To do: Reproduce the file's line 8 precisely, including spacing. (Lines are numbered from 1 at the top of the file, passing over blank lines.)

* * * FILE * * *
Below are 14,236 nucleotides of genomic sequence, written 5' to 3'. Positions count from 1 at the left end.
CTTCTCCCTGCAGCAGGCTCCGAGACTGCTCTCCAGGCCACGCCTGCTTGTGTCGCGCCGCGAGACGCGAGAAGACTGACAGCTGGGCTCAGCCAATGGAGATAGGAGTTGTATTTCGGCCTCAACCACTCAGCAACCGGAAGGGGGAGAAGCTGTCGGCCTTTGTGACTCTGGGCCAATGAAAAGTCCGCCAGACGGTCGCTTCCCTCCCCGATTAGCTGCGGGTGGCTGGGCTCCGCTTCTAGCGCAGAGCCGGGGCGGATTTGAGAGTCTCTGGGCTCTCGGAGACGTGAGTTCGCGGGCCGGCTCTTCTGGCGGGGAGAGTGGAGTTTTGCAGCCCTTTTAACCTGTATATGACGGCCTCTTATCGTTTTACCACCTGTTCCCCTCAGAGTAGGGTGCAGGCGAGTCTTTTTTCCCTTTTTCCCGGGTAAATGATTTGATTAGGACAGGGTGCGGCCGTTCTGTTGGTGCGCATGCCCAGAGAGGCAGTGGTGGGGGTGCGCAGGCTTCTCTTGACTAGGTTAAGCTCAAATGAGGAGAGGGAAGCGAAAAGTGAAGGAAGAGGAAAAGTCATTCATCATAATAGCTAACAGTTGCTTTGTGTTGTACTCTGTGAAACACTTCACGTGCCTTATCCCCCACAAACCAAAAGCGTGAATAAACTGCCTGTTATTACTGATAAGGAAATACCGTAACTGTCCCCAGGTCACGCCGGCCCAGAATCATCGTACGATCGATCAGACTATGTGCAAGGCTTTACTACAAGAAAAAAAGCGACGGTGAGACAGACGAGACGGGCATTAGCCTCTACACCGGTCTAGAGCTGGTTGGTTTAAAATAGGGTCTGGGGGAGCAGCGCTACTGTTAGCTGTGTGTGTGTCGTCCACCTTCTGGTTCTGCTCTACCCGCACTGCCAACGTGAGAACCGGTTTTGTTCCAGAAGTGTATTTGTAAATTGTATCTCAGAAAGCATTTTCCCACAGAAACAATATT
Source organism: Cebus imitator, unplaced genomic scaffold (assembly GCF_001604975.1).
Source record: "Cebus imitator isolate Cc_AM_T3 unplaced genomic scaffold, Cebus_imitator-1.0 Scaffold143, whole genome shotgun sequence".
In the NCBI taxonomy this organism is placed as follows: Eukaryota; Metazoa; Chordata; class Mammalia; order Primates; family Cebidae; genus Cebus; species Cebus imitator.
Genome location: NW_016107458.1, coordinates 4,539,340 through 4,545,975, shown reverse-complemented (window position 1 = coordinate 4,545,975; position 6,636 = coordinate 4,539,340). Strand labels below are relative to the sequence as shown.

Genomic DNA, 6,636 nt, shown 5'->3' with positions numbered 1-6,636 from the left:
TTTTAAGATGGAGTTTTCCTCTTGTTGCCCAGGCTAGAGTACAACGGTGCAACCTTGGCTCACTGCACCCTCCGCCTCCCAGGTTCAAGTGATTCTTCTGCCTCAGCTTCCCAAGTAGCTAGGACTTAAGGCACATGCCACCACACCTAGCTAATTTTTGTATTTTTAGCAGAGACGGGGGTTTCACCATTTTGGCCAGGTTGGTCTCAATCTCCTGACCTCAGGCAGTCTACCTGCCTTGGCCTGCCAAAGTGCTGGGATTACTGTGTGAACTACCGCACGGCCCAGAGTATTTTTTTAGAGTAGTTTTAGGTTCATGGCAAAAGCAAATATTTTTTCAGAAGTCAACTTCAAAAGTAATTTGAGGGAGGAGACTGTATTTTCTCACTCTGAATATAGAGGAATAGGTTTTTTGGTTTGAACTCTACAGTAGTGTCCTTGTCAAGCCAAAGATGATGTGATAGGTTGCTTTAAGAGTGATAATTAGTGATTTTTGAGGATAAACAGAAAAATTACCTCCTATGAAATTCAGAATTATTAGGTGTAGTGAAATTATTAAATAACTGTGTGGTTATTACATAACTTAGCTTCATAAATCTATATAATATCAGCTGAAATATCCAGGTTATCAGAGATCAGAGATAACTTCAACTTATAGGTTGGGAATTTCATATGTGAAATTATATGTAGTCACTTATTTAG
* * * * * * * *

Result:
TTTTAAGATGGAGTTTTCCTCTTGTTGCCCAGGCTAGAGTACAACGGTGCAACCTTGGCTCACTGCACCCTCCGCCTCCCAGGTTCAAGTGATTCTTCTGCCTCAGCTTCCCAAGTAGCTAGGACTTAAGGCACATGCCACCACACCTAGCTAATTTTTGTATTTTTAGCAGAGACGGGGGTTTCACCATTTTGGCCAGGTTGGTCTCAATCTCCTGACCTCAGGCAGTCTACCTGCCTTGGCCTGCCAAAGTGCTGGGATTACTGTGTGAACTACCGCACGGCCCAGAGTATTTTTTTAGAGTAGTTTTAGGTTCATGGCAAAAGCAAATATTTTTTCAGAAGTCAACTTCAAAAGTAATTTGAGGGAGGAGACTGTATTTTCTCACTCTGAATATAGAGGAATAGGTTTTTTGGTTTGAACTCTACAGTAGTGTCCTTGTCAAGCCAAAGATGATGTGATAGGTTGCTTTAAGAGTGATAATTAGTGATTTTTGAGGATAAACAGAAAAATTACCTCCTATGAAATTCAGAATTATTAGGTGTAGTGAAATTATTAAATAACTGTGTGGTTATTACATAACTTAGCTTCATAAATCTATATAATATCAGCTGAAATATCCAGGTTATCAGAGATCAGAGATAACTTCAACTTATAGGTTGGGAATTTCATATGTGAAATTATATGTAGTCACTTATTTAG